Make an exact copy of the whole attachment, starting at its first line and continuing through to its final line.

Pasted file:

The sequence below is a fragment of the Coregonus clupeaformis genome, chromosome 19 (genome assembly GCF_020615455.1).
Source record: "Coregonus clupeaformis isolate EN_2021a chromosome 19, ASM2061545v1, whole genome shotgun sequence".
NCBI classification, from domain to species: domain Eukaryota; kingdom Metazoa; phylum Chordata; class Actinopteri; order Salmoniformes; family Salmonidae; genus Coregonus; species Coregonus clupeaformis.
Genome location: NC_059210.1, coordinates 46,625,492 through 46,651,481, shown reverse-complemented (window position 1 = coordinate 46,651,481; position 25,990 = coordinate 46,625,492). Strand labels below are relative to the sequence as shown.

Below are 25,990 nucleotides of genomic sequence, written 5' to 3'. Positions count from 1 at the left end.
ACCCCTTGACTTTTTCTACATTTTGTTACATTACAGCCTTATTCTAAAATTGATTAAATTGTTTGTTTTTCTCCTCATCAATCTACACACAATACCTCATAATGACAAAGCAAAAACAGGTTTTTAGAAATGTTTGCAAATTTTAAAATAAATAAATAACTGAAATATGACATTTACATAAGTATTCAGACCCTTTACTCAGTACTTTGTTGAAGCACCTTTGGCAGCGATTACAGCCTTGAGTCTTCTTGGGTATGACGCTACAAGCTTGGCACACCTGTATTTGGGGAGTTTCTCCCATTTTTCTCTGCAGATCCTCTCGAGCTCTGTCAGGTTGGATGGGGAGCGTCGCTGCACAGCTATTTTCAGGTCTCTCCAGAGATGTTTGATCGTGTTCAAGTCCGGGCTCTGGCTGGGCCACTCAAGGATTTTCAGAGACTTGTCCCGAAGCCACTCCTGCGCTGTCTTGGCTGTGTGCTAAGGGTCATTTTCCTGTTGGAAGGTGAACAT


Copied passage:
The sequence below is a fragment of the Coregonus clupeaformis genome, chromosome 19 (genome assembly GCF_020615455.1).
Source record: "Coregonus clupeaformis isolate EN_2021a chromosome 19, ASM2061545v1, whole genome shotgun sequence".
NCBI classification, from domain to species: domain Eukaryota; kingdom Metazoa; phylum Chordata; class Actinopteri; order Salmoniformes; family Salmonidae; genus Coregonus; species Coregonus clupeaformis.
Genome location: NC_059210.1, coordinates 46,625,492 through 46,651,481, shown reverse-complemented (window position 1 = coordinate 46,651,481; position 25,990 = coordinate 46,625,492). Strand labels below are relative to the sequence as shown.

Below are 25,990 nucleotides of genomic sequence, written 5' to 3'. Positions count from 1 at the left end.
ACCCCTTGACTTTTTCTACATTTTGTTACATTACAGCCTTATTCTAAAATTGATTAAATTGTTTGTTTTTCTCCTCATCAATCTACACACAATACCTCATAATGACAAAGCAAAAACAGGTTTTTAGAAATGTTTGCAAATTTTAAAATAAATAAATAACTGAAATATGACATTTACATAAGTATTCAGACCCTTTACTCAGTACTTTGTTGAAGCACCTTTGGCAGCGATTACAGCCTTGAGTCTTCTTGGGTATGACGCTACAAGCTTGGCACACCTGTATTTGGGGAGTTTCTCCCATTTTTCTCTGCAGATCCTCTCGAGCTCTGTCAGGTTGGATGGGGAGCGTCGCTGCACAGCTATTTTCAGGTCTCTCCAGAGATGTTTGATCGTGTTCAAGTCCGGGCTCTGGCTGGGCCACTCAAGGATTTTCAGAGACTTGTCCCGAAGCCACTCCTGCGCTGTCTTGGCTGTGTGCTAAGGGTCATTTTCCTGTTGGAAGGTGAACAT